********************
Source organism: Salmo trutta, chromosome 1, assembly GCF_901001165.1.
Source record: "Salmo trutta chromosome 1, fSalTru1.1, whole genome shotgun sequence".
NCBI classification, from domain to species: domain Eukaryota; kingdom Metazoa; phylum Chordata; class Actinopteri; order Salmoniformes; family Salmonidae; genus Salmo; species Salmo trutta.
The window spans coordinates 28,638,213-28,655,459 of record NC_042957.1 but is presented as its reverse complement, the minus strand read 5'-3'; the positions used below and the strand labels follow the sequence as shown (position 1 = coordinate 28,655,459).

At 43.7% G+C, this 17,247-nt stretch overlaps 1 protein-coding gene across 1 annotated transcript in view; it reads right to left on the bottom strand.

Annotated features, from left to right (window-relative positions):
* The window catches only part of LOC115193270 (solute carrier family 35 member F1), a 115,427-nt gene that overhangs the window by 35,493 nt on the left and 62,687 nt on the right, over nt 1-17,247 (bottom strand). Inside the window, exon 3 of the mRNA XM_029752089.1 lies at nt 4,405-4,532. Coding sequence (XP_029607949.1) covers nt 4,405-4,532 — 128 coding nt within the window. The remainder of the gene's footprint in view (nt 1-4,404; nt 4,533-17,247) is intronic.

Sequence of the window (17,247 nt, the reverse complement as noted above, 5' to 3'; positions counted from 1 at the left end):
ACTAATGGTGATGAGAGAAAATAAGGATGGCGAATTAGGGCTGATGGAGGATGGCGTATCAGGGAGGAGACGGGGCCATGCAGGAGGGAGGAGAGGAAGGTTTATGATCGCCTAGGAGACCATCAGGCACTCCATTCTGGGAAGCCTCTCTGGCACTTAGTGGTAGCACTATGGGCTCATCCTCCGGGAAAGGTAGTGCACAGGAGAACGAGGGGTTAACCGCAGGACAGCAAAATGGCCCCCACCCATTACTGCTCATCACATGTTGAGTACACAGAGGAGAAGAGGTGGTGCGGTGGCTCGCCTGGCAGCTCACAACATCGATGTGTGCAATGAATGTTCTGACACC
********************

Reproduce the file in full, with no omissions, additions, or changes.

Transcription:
Source organism: Salmo trutta, chromosome 1, assembly GCF_901001165.1.
Source record: "Salmo trutta chromosome 1, fSalTru1.1, whole genome shotgun sequence".
NCBI classification, from domain to species: domain Eukaryota; kingdom Metazoa; phylum Chordata; class Actinopteri; order Salmoniformes; family Salmonidae; genus Salmo; species Salmo trutta.
The window spans coordinates 28,638,213-28,655,459 of record NC_042957.1 but is presented as its reverse complement, the minus strand read 5'-3'; the positions used below and the strand labels follow the sequence as shown (position 1 = coordinate 28,655,459).

At 43.7% G+C, this 17,247-nt stretch overlaps 1 protein-coding gene across 1 annotated transcript in view; it reads right to left on the bottom strand.

Annotated features, from left to right (window-relative positions):
* The window catches only part of LOC115193270 (solute carrier family 35 member F1), a 115,427-nt gene that overhangs the window by 35,493 nt on the left and 62,687 nt on the right, over nt 1-17,247 (bottom strand). Inside the window, exon 3 of the mRNA XM_029752089.1 lies at nt 4,405-4,532. Coding sequence (XP_029607949.1) covers nt 4,405-4,532 — 128 coding nt within the window. The remainder of the gene's footprint in view (nt 1-4,404; nt 4,533-17,247) is intronic.

Sequence of the window (17,247 nt, the reverse complement as noted above, 5' to 3'; positions counted from 1 at the left end):
ACTAATGGTGATGAGAGAAAATAAGGATGGCGAATTAGGGCTGATGGAGGATGGCGTATCAGGGAGGAGACGGGGCCATGCAGGAGGGAGGAGAGGAAGGTTTATGATCGCCTAGGAGACCATCAGGCACTCCATTCTGGGAAGCCTCTCTGGCACTTAGTGGTAGCACTATGGGCTCATCCTCCGGGAAAGGTAGTGCACAGGAGAACGAGGGGTTAACCGCAGGACAGCAAAATGGCCCCCACCCATTACTGCTCATCACATGTTGAGTACACAGAGGAGAAGAGGTGGTGCGGTGGCTCGCCTGGCAGCTCACAACATCGATGTGTGCAATGAATGTTCTGACACC